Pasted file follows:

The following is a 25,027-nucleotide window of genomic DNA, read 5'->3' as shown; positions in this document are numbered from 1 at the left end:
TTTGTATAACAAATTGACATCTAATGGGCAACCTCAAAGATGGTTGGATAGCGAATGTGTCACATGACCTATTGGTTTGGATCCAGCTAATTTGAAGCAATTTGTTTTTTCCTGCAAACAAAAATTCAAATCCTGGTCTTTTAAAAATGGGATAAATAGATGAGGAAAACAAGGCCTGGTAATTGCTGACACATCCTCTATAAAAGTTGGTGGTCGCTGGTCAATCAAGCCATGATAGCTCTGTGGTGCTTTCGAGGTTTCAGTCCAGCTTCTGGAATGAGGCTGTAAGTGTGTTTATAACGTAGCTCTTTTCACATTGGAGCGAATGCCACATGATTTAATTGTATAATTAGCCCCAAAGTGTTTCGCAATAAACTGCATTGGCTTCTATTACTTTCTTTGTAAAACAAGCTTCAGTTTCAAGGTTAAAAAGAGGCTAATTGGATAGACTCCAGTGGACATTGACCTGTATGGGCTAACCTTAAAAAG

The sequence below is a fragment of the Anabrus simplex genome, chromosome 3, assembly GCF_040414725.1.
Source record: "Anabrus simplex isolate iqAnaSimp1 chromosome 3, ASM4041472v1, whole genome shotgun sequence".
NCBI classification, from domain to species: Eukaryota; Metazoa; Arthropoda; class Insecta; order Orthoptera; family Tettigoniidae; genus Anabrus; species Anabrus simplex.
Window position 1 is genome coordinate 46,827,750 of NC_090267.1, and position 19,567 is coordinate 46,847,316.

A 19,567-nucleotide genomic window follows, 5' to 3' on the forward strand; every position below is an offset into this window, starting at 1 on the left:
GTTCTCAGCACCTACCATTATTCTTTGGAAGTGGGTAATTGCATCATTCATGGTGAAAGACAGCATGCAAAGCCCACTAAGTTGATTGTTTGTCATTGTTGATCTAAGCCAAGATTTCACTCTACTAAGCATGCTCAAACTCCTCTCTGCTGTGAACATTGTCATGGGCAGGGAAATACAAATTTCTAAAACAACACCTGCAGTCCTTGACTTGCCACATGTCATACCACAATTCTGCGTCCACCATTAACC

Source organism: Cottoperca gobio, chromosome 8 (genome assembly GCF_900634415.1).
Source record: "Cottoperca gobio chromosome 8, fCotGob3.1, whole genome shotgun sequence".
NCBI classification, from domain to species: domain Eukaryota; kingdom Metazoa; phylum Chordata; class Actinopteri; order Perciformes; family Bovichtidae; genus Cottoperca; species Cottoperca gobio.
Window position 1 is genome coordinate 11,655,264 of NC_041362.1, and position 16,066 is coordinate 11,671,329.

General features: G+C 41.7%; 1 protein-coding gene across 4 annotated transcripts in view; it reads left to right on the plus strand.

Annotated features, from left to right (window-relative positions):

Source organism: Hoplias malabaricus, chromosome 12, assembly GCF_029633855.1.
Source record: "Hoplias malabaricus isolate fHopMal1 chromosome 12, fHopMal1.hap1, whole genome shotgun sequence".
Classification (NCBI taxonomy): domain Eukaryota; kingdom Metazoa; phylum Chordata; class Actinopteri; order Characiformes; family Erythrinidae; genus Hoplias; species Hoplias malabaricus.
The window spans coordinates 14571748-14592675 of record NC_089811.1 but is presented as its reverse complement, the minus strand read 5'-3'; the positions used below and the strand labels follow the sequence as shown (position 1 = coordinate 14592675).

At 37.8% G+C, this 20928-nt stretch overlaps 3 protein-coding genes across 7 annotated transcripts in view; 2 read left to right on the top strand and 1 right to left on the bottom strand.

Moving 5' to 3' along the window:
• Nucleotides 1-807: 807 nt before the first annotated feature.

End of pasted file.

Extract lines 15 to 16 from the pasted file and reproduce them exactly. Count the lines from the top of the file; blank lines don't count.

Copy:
Source organism: Hoplias malabaricus, chromosome 12, assembly GCF_029633855.1.
Source record: "Hoplias malabaricus isolate fHopMal1 chromosome 12, fHopMal1.hap1, whole genome shotgun sequence".